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7 Functions of Self-parenting

Image of 2 small kids and a dad at a fair. Raleigh Psychotherapy, counseling, Katherine Broadway

Self-parenting is creating a conversation between two parts or aspects of yourself. One is the inner child and the other is the inner parent. The inner parent is there to take care of your needs. It needs to be a loving, nurturing and kind parent. These skills are learned.

Recently, we've been discussing the practice of self-parenting and how to use it to fill unmet needs from your childhood. Self-parenting is based on the same basic functions that any good parent uses to nurture a child. Let's look at some of those along with examples of ways you can employ them in order to develop your own loving inner parent

7 Functions and Behaviors of a Loving Parent

1. Attachment:

Any baby needs a caretaker in order to survive. To develop a sense of self, you need someone to see and hear you. To be secure, you need a safe person whom you could trust to be present.

The first task of self-parenting is to become attached to your Inner Child. It is necessary to listen, care, protect, and not abandon that part of yourself.

Example: Make a commitment to take care of yourself.

2. Make your inner child a high priority:

Babies' needs comes first. As you re-parent yourself, it is necessary to look at what your child needs and put your needs first. This will translate into good self-care.

Example: Instead of staying up late and watching television or going out partying on work nights, go to bed at a reasonable hour. Eat a healthy breakfast within an hour of getting up, instead of waiting for lunch.

3. Provide support:

Children need support both physically and emotionally. They need to know that someone is there in case they fall. They need someone to help them navigate their emotions. When they have big feelings, they need to know someone will reassure them.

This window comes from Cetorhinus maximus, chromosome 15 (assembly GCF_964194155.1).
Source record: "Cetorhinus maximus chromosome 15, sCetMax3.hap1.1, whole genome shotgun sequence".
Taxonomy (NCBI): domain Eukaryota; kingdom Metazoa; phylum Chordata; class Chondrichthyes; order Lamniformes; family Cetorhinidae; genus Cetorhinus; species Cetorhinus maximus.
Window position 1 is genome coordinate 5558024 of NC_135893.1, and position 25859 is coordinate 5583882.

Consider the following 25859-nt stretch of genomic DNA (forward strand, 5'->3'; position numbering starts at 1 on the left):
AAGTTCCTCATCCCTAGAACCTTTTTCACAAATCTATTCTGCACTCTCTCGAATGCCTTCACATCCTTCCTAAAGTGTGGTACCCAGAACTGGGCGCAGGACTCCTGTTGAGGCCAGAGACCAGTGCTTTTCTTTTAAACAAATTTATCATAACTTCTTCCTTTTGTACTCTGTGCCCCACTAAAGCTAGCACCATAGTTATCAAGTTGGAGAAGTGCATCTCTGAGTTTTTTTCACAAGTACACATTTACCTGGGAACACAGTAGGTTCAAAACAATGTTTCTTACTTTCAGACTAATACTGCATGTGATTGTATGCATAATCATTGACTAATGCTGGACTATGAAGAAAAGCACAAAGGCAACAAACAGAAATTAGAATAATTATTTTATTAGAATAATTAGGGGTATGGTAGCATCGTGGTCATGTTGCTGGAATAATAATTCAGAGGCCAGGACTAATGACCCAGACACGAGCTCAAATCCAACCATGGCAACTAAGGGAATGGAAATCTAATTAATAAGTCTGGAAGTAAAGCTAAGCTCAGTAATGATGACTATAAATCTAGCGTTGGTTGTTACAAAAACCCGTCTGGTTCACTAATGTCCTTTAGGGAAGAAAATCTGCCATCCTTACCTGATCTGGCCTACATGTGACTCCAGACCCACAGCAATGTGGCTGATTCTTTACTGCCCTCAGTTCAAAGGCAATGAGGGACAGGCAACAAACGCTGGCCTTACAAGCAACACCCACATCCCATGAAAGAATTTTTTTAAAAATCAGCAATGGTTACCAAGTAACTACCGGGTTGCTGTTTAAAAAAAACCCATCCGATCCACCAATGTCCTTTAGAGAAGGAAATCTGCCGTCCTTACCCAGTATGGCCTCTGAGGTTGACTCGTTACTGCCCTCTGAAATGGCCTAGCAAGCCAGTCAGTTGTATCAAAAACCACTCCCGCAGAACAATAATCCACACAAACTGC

Example: When you feel overwhelmed, take time to reassure yourself that things will calm down. Remind yourself that the situation will get resolved. When you get emotional, tell yourself that it is normal to have feelings. You can handle your emotions. Find help when you need it.

4. Provide encouragement and not criticize:

A strong sense of self and high self-esteem develop through the recognition of accomplishments. Loving words and validation of positive qualities is necessary for good self-esteem. Criticism does not motivate. It is discouraging and robs you of the courage and energy to grow and change.

Example: Self-esteem can be built in adults, just like it can be in children. When you do something well, tell yourself how well you did. If you are struggling, tell yourself how well you are doing by staying in the process. Reward yourself for a job well done, even when it is a small task.

5. Provide protection and create safety:

At every stage of development, a child needs to feel protected and safe. Each stage has a need for different levels of safety.

Example: Have a dialogue with yourself, find out what you need, and make an action plan to fill your needs. This could be a special place, object or pet. You may need to make new friends. It could be a commitment to being more consistent with maintenance on your car.

6. Spend time with your Inner Child:

When you spend time with a child, you are building a relationship and getting to know them. You must be intentional.

Example: This can be hard when you are afraid to be alone or to have silence. Let yourself have uninterrupted time to listen to your inner thoughts and feelings. Do fun activities alone. It may cause you to feel things that are difficult. You may hear thoughts and ideas inside that have been buried for years. Keep a journal to capture these moments.

7. Listen to your Inner Child:

It is important to hear what children are saying to you. The need to listen does not end when you get busy or have activities. Children want your attention as they tell stories and play. Children will seek you out to tell you what they need, if you will listen to them. The same is true for your Inner Child,

Example: Your Inner Child often speaks in a small quiet voice, or may scream. He or she will have questions about life and the future. Find answers to your questions and if

necessary, ask for help.

There are many ways to be a good parent to your Inner Child. Next week, we will look at more ways to help yourself.


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